Not that she was too unfamiliar with the use of a banjo as an offensive weapon; after all, she had – in her youth – frequented some of the more authentic Folk Music venues in the country. The sort of places where the beards are as unkempt as the woolly jumpers and the cider flows like rivers in spate and accordions are unmasked at the midnight hour.
Like I said, she was not afraid to unleash the banjo, providing she was sufficiently provoked. After all, she had lived wild and free on one of the remotest hill farms in the Welsh border regions and even knew how to pronounce Llanfairpwllgwyngyllgogerychwyrndrobwyll-llantysiliogogogoch without drowning her nearest interlocutor in spittle or strangling herself with her own entangled epiglottis.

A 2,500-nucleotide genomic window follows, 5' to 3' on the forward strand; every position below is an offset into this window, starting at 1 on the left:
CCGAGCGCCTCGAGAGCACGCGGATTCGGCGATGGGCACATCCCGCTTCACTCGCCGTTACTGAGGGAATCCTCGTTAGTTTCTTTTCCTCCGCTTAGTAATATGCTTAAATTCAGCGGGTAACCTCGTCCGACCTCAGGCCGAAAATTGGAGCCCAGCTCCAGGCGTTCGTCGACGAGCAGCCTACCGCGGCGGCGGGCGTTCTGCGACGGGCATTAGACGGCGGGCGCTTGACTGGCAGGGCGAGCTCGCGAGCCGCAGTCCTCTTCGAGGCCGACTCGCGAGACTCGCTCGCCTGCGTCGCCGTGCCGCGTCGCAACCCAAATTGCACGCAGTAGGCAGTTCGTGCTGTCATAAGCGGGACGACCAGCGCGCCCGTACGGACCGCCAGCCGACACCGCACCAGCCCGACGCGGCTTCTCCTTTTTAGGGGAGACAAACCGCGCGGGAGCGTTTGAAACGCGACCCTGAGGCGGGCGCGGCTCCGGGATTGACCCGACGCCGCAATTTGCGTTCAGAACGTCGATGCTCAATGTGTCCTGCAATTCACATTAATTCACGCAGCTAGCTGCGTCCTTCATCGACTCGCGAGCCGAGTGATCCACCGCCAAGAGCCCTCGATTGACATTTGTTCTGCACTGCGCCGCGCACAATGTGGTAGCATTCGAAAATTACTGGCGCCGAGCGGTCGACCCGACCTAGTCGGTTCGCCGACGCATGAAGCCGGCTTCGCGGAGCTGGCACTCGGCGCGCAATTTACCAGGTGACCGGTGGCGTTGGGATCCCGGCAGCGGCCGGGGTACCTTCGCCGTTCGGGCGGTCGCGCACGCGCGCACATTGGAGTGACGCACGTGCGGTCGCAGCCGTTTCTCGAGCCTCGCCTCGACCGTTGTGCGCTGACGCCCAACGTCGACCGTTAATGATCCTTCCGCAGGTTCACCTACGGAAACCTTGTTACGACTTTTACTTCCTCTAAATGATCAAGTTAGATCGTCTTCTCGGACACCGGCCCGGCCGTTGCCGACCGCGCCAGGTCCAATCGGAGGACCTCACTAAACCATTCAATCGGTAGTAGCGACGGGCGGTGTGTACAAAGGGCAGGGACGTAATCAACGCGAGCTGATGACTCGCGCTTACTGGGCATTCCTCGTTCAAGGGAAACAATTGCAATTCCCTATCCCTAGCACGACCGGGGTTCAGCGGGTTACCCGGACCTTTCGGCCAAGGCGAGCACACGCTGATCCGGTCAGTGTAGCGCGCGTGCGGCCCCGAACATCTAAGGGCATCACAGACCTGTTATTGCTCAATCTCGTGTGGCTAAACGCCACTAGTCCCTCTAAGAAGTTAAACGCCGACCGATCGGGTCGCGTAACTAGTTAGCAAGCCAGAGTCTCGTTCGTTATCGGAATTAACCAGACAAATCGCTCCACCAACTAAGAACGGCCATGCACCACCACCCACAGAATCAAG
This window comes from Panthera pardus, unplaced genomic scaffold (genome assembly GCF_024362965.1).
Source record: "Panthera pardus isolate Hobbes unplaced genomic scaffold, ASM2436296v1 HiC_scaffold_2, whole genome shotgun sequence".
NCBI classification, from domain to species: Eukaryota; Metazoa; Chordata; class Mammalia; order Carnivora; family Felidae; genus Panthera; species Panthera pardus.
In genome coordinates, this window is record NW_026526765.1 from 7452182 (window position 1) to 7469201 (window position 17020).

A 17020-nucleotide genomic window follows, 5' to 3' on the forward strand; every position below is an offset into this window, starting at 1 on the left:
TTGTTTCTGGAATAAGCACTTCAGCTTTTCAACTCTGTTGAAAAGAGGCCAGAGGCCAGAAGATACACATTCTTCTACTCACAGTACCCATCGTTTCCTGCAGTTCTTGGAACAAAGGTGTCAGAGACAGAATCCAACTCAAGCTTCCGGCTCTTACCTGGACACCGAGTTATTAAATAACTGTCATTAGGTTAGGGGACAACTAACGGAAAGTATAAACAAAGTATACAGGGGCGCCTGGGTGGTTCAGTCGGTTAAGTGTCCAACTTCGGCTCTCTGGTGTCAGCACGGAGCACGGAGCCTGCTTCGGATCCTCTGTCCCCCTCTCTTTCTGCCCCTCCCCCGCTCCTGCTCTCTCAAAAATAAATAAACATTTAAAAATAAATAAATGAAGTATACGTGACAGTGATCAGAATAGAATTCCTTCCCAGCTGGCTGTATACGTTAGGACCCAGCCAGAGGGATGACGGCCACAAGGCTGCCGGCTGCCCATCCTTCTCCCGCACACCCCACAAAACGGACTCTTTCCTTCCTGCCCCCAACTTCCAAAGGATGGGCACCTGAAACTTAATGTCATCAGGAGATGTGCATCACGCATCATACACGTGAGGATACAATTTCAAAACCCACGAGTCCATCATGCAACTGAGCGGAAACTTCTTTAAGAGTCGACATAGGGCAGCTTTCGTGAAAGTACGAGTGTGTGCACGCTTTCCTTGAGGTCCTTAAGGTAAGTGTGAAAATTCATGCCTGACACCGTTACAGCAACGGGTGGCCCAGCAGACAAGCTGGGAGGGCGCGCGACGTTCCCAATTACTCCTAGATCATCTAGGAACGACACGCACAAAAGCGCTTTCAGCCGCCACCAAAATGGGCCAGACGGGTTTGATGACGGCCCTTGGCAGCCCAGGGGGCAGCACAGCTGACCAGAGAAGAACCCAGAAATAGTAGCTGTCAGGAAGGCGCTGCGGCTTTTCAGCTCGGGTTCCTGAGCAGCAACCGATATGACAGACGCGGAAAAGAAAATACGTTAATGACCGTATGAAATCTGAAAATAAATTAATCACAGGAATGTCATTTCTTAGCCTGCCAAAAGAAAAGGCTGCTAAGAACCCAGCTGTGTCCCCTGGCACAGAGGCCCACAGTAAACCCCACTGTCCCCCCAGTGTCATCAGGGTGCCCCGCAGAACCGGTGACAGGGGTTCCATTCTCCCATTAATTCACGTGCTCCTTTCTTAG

Of course, coming from that region meant that she knew all the local words and expressions for rain – all thirty-seven of them – from: it’s pissing down to it’s absolutely fucking pissing it down, and she had even heard the myths and legends about the secret special word used only when the sun shone, although rumour had it that word had been last used in her grandmother’s grandmother’s time and then only once… on a Thursday.
Still, she was a fine figure of a woman, with all the necessary strength in her arms to keep a sheep in its place while the shepherd put his wellies on and to wrestle a wild accordion into submission.
And, yes, I loved her, loved her with all my heart, until that fateful day when the all the cider barrels in the cellar sprung leaks and she was the only one brave enough to volunteer to go down there and drink the cellar dry.
She nearly managed it, too.